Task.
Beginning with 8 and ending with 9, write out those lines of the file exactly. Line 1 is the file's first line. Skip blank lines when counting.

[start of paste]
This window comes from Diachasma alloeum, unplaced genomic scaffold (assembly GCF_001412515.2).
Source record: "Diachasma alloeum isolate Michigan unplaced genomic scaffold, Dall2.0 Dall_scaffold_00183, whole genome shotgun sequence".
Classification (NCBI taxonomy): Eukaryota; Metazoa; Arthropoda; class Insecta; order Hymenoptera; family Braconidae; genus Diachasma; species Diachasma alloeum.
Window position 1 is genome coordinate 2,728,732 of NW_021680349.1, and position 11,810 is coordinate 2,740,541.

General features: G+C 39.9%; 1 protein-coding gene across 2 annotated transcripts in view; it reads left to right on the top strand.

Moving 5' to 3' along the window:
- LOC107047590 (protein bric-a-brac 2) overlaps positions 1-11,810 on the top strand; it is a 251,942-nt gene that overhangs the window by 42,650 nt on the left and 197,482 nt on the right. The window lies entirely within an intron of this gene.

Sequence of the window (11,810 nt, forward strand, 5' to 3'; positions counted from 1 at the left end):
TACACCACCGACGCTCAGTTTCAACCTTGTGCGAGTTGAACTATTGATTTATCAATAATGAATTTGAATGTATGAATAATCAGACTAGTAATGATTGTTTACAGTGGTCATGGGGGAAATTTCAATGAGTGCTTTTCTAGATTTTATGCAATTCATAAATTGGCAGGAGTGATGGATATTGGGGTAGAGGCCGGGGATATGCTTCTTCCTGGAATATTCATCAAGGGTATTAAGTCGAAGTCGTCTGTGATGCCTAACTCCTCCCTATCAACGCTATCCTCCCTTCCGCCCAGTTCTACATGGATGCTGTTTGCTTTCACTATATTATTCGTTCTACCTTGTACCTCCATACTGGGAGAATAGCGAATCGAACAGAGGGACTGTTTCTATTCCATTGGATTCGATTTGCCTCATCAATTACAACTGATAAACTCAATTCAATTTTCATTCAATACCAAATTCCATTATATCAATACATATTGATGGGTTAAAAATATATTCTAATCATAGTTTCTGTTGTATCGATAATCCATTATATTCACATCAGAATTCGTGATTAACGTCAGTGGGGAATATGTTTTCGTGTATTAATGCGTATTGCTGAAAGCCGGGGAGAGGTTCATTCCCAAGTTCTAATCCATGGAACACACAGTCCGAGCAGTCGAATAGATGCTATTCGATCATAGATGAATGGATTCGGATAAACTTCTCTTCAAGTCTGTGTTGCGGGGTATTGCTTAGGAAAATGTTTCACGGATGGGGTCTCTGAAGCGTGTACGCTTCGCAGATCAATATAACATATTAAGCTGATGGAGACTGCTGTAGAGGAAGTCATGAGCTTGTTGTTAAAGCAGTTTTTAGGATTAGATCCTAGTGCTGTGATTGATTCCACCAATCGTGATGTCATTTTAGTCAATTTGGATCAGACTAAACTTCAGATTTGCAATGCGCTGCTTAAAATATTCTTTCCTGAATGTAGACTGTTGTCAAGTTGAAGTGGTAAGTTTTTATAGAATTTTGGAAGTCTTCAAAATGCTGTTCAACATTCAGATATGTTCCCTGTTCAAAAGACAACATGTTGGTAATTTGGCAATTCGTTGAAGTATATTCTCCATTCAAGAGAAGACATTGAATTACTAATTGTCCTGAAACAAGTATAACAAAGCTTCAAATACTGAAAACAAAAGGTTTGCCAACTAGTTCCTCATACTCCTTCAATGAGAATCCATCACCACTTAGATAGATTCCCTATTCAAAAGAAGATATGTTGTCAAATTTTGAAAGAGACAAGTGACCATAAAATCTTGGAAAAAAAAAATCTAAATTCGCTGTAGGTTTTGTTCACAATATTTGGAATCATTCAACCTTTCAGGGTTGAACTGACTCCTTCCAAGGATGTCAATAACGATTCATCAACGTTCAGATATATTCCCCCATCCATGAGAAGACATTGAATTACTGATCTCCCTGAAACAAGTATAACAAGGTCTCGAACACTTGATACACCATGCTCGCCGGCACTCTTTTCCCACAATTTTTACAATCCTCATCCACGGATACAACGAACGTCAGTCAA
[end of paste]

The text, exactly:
Sequence of the window (11,810 nt, forward strand, 5' to 3'; positions counted from 1 at the left end):
TACACCACCGACGCTCAGTTTCAACCTTGTGCGAGTTGAACTATTGATTTATCAATAATGAATTTGAATGTATGAATAATCAGACTAGTAATGATTGTTTACAGTGGTCATGGGGGAAATTTCAATGAGTGCTTTTCTAGATTTTATGCAATTCATAAATTGGCAGGAGTGATGGATATTGGGGTAGAGGCCGGGGATATGCTTCTTCCTGGAATATTCATCAAGGGTATTAAGTCGAAGTCGTCTGTGATGCCTAACTCCTCCCTATCAACGCTATCCTCCCTTCCGCCCAGTTCTACATGGATGCTGTTTGCTTTCACTATATTATTCGTTCTACCTTGTACCTCCATACTGGGAGAATAGCGAATCGAACAGAGGGACTGTTTCTATTCCATTGGATTCGATTTGCCTCATCAATTACAACTGATAAACTCAATTCAATTTTCATTCAATACCAAATTCCATTATATCAATACATATTGATGGGTTAAAAATATATTCTAATCATAGTTTCTGTTGTATCGATAATCCATTATATTCACATCAGAATTCGTGATTAACGTCAGTGGGGAATATGTTTTCGTGTATTAATGCGTATTGCTGAAAGCCGGGGAGAGGTTCATTCCCAAGTTCTAATCCATGGAACACACAGTCCGAGCAGTCGAATAGATGCTATTCGATCATAGATGAATGGATTCGGATAAACTTCTCTTCAAGTCTGTGTTGCGGGGTATTGCTTAGGAAAATGTTTCACGGATGGGGTCTCTGAAGCGTGTACGCTTCGCAGATCAATATAACATATTAAGCTGATGGAGACTGCTGTAGAGGAAGTCATGAGCTTGTTGTTAAAGCAGTTTTTAGGATTAGATCCTAGTGCTGTGATTGATTCCACCAATCGTGATGTCATTTTAGTCAATTTGGATCAGACTAAACTTCAGATTTGCAATGCGCTGCTTAAAATATTCTTTCCTGAATGTAGACTGTTGTCAAGTTGAAGTGGTAAGTTTTTATAGAATTTTGGAAGTCTTCAAAATGCTGTTCAACATTCAGATATGTTCCCTGTTCAAAAGACAACATGTTGGTAATTTGGCAATTCGTTGAAGTATATTCTCCATTCAAGAGAAGACATTGAATTACTAATTGTCCTGAAACAAGTATAACAAAGCTTCAAATACTGAAAACAAAAGGTTTGCCAACTAGTTCCTCATACTCCTTCAATGAGAATCCATCACCACTTAGATAGATTCCCTATTCAAAAGAAGATATGTTGTCAAATTTTGAAAGAGACAAGTGACCATAAAATCTTGGAAAAAAAAAATCTAAATTCGCTGTAGGTTTTGTTCACAATATTTGGAATCATTCAACCTTTCAGGGTTGAACTGACTCCTTCCAAGGATGTCAATAACGATTCATCAACGTTCAGATATATTCCCCCATCCATGAGAAGACATTGAATTACTGATCTCCCTGAAACAAGTATAACAAGGTCTCGAACACTTGATACACCATGCTCGCCGGCACTCTTTTCCCACAATTTTTACAATCCTCATCCACGGATACAACGAACGTCAGTCAA